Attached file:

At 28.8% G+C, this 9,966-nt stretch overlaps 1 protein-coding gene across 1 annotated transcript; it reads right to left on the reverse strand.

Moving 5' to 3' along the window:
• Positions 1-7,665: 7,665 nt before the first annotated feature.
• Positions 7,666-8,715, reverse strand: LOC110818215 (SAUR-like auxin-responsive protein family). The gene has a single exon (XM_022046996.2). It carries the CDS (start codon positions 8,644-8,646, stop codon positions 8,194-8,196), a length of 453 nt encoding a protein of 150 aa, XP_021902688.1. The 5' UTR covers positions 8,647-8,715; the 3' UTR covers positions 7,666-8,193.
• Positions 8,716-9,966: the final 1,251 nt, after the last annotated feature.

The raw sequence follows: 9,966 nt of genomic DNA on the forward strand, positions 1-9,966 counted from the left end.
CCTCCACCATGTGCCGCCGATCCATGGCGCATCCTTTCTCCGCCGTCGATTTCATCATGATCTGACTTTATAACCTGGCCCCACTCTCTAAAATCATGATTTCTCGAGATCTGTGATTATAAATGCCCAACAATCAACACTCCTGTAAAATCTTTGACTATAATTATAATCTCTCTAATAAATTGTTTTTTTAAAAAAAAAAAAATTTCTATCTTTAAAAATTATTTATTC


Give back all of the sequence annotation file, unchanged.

At 28.8% G+C, this 9,966-nt stretch overlaps 1 protein-coding gene across 1 annotated transcript; it reads right to left on the reverse strand.

Moving 5' to 3' along the window:
• Positions 1-7,665: 7,665 nt before the first annotated feature.
• Positions 7,666-8,715, reverse strand: LOC110818215 (SAUR-like auxin-responsive protein family). The gene has a single exon (XM_022046996.2). It carries the CDS (start codon positions 8,644-8,646, stop codon positions 8,194-8,196), a length of 453 nt encoding a protein of 150 aa, XP_021902688.1. The 5' UTR covers positions 8,647-8,715; the 3' UTR covers positions 7,666-8,193.
• Positions 8,716-9,966: the final 1,251 nt, after the last annotated feature.

The raw sequence follows: 9,966 nt of genomic DNA on the forward strand, positions 1-9,966 counted from the left end.
CCTCCACCATGTGCCGCCGATCCATGGCGCATCCTTTCTCCGCCGTCGATTTCATCATGATCTGACTTTATAACCTGGCCCCACTCTCTAAAATCATGATTTCTCGAGATCTGTGATTATAAATGCCCAACAATCAACACTCCTGTAAAATCTTTGACTATAATTATAATCTCTCTAATAAATTGTTTTTTTAAAAAAAAAAAAATTTCTATCTTTAAAAATTATTTATTC